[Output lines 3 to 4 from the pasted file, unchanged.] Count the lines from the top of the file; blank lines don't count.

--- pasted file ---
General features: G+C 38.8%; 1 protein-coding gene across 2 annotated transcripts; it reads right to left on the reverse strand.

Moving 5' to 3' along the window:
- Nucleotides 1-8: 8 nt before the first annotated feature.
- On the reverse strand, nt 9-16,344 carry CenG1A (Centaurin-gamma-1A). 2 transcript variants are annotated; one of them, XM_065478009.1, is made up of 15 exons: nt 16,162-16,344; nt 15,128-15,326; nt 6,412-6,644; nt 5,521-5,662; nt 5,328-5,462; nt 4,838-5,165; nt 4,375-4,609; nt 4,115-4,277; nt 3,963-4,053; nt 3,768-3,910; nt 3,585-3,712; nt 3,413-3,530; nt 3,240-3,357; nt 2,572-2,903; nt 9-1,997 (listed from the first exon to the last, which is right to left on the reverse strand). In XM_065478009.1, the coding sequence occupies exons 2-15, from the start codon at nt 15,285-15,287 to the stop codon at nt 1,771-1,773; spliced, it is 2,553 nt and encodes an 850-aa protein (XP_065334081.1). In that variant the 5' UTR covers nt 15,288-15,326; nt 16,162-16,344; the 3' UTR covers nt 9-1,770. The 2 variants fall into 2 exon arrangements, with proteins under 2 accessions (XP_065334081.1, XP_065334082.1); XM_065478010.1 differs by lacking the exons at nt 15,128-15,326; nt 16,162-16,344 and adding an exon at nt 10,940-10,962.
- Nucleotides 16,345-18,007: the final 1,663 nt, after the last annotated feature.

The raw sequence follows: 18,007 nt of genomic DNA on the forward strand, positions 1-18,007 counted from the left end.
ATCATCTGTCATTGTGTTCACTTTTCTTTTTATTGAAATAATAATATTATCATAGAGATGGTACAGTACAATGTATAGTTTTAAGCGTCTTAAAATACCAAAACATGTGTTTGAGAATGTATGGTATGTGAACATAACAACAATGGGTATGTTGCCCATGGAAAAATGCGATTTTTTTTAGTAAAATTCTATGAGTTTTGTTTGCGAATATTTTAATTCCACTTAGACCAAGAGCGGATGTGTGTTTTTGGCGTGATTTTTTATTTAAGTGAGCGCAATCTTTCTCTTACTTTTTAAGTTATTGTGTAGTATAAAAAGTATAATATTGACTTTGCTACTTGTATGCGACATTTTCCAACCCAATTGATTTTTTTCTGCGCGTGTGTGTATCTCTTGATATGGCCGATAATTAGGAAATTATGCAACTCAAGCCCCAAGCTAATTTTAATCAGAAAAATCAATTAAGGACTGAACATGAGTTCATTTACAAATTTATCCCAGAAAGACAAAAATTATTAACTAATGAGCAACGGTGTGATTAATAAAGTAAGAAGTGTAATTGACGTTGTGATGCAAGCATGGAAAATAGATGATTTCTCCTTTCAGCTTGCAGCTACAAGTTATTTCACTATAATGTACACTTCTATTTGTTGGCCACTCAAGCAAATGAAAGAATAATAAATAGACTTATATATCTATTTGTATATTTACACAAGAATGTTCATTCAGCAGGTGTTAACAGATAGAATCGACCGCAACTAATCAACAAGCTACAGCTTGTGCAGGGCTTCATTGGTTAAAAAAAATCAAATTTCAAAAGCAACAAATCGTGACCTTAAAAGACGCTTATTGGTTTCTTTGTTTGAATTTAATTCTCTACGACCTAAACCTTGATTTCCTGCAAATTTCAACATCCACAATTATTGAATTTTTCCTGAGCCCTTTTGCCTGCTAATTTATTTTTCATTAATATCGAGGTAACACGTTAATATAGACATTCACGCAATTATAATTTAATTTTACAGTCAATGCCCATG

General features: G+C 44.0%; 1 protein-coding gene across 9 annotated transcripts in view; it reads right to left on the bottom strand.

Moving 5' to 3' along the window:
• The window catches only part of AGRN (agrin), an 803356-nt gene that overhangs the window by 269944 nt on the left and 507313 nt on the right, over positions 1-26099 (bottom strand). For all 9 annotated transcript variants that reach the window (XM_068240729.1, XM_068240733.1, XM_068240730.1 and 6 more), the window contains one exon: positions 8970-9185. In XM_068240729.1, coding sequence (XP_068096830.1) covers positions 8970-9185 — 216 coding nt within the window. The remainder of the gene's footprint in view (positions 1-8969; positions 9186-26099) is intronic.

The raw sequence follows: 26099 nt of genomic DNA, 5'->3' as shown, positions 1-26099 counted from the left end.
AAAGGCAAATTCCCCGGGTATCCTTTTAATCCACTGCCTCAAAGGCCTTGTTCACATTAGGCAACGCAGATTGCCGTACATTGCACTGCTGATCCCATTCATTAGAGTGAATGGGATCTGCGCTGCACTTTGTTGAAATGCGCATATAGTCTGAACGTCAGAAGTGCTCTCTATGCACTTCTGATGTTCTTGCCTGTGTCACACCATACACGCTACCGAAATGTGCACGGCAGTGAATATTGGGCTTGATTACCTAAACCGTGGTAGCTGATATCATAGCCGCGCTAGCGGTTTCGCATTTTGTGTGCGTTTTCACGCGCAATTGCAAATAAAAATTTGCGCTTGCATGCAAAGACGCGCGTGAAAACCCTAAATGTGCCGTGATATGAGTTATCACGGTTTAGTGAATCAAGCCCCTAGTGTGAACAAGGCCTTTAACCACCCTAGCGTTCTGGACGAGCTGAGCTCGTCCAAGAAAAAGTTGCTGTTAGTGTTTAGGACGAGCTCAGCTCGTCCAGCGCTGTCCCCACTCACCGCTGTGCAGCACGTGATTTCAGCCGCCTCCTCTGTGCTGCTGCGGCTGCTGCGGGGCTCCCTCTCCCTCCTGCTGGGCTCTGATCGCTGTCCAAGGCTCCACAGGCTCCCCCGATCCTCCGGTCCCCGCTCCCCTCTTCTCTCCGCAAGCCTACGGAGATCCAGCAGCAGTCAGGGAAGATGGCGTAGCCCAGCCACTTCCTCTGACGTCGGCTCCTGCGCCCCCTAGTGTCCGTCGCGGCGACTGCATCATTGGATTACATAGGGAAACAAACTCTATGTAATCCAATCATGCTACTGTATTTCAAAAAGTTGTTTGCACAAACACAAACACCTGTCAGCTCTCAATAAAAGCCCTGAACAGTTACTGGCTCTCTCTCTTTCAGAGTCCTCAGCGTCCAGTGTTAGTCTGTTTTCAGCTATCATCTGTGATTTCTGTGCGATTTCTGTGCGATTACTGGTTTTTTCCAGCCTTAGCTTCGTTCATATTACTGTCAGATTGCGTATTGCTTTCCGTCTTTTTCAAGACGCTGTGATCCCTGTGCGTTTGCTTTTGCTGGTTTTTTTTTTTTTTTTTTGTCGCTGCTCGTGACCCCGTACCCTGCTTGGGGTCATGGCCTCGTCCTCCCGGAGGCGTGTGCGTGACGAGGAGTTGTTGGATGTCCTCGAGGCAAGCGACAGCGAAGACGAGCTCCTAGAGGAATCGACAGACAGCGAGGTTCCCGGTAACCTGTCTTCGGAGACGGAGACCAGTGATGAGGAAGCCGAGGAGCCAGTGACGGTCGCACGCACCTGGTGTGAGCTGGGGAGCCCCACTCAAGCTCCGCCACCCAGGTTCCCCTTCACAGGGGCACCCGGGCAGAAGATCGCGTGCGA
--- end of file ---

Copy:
- Nucleotides 1-8: 8 nt before the first annotated feature.
- On the reverse strand, nt 9-16,344 carry CenG1A (Centaurin-gamma-1A). 2 transcript variants are annotated; one of them, XM_065478009.1, is made up of 15 exons: nt 16,162-16,344; nt 15,128-15,326; nt 6,412-6,644; nt 5,521-5,662; nt 5,328-5,462; nt 4,838-5,165; nt 4,375-4,609; nt 4,115-4,277; nt 3,963-4,053; nt 3,768-3,910; nt 3,585-3,712; nt 3,413-3,530; nt 3,240-3,357; nt 2,572-2,903; nt 9-1,997 (listed from the first exon to the last, which is right to left on the reverse strand). In XM_065478009.1, the coding sequence occupies exons 2-15, from the start codon at nt 15,285-15,287 to the stop codon at nt 1,771-1,773; spliced, it is 2,553 nt and encodes an 850-aa protein (XP_065334081.1). In that variant the 5' UTR covers nt 15,288-15,326; nt 16,162-16,344; the 3' UTR covers nt 9-1,770. The 2 variants fall into 2 exon arrangements, with proteins under 2 accessions (XP_065334081.1, XP_065334082.1); XM_065478010.1 differs by lacking the exons at nt 15,128-15,326; nt 16,162-16,344 and adding an exon at nt 10,940-10,962.